As shown in FIG. 3, an "opal" diffusion glass plate (DFO-150S-1 manufactured by Sigma Koki Company Ltd. An "opal" diffusion glass plate comprises a transparent glass layer on which surface an opal glass layer including a photodiffusion material is affixed and it is well known in the art.) 26 was adhered to one substrate (on the side of light iraddiation) of a PDLC display panel 27 and was then placed on a reflector 28 made of aluminum or stainless steel so as to utilize reflection from the back surface. The reflector was placed on buffer 29 which was kept at 23 C. by a circulating thermostat 30.

In order to maintain a gap between the substrates, a light transmitting film sheet 25 was sandwiched between the reflector and a quartz plate 24, and 1 kg/cm2 pressure was added to the surface of the liquid crystal display panel. On the light transmitting film 25, a circulating thermostat 23, made of a glass substrate in which water is circulating for keeping temperature constant, and quartz plate 24 for adding pressure were placed.

Furthermore, a heat absorbing (or reflecting) filter (for example, HAF-50S-30H manufactured by Sigma Koki Company Ltd.) 21 was placed so as to set the transmissivity of infrared rays (having 0.8 μm or more wavelength) at about zero %. An ultraviolet ray cutting filter (UV-35 manufactured by Toshiba Corporation) 22 was also placed so as to exclude ultraviolet rays having less than 350 nm wavelength and providing a negative effect on the liquid crystal transmission.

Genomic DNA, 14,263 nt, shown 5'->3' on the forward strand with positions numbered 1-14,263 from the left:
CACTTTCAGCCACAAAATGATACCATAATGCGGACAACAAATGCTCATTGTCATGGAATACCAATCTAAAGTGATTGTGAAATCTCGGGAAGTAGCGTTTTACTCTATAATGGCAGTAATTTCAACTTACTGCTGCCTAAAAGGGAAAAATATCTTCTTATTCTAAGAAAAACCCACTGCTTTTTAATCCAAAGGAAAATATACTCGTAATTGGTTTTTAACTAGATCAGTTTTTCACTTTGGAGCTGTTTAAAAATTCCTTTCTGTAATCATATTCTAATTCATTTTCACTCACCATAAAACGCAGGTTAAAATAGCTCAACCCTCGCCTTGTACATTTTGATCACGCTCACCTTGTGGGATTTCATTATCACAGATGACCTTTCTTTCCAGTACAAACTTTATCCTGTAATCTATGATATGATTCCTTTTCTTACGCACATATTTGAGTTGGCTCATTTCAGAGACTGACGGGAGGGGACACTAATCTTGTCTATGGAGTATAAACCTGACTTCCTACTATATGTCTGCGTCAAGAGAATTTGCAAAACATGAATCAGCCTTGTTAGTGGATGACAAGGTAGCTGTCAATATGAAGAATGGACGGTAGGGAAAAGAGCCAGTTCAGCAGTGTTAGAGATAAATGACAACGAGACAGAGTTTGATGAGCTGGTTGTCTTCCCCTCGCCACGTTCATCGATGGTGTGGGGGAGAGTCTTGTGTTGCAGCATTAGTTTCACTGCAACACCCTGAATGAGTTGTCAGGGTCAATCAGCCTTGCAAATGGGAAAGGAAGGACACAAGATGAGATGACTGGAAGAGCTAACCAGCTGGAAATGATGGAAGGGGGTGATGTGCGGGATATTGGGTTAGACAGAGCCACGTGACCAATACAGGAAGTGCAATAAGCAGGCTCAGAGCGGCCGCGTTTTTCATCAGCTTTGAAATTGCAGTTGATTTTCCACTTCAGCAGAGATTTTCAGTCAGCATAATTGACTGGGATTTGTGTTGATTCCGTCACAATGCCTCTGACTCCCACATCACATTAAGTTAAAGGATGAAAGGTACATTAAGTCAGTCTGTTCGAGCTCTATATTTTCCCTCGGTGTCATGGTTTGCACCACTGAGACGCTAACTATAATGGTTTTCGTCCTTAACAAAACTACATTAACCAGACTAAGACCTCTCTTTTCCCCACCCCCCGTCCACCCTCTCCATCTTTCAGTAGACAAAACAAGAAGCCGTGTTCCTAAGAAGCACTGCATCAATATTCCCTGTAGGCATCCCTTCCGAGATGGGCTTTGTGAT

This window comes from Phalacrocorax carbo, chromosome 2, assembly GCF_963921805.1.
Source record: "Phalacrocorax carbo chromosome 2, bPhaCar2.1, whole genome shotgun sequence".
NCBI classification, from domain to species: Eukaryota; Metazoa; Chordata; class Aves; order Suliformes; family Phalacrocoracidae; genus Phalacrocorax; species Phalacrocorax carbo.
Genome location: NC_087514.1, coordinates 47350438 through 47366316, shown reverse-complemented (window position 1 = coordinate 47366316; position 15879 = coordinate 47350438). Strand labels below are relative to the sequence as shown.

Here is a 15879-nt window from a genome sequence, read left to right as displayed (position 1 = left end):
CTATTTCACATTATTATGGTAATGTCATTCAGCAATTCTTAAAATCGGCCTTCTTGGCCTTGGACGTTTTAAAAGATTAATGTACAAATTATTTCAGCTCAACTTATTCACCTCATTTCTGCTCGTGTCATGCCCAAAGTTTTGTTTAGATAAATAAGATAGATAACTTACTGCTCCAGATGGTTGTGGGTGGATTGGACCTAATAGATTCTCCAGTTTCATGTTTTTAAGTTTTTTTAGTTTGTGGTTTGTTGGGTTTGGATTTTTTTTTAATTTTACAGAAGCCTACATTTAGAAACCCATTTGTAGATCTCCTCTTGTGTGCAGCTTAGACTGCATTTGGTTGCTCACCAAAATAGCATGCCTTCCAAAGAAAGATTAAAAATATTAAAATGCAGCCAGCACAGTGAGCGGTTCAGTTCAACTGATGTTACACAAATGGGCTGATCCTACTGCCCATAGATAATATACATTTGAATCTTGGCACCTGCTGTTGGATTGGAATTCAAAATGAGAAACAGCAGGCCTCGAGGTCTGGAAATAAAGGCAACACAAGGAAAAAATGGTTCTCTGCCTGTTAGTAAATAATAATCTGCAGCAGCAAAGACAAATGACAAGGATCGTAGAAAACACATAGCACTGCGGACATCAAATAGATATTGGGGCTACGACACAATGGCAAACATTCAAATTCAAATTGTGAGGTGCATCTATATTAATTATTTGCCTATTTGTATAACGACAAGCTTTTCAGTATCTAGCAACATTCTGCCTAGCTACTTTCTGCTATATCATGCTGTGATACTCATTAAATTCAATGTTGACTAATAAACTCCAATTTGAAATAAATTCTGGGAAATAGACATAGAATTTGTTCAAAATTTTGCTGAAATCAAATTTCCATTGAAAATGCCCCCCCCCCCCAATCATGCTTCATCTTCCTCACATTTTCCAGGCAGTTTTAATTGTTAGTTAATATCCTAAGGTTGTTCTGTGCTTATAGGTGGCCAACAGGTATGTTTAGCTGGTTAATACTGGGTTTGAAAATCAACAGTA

Then, the section except for the display area was shielded off from light, and light was irradiated onto the display area from the top substrate side with an ultra-high pressure mercury lamp (CHM-2000 manufactured by Oak Seisakusho Co., Ltd.) 20 while the panel was pressed from the bottom substrate with 1 kg/cm2 pressure. The phase separation of the liquid crystals and the resin in the panel was carried out by irradiating light with 50 mW/cm2 for five minutes, and the resin was cured. The panel was then cut along the display area circumference. The section except the display area was removed, and ultraviolet curing type resin (Locktite 352A manufactured by Locktite Japan Corporation) was coated along the cut surface. Ultraviolet rays were irradiated at 55 mW/cm2 for ninety seconds, thus sealing the cut surface.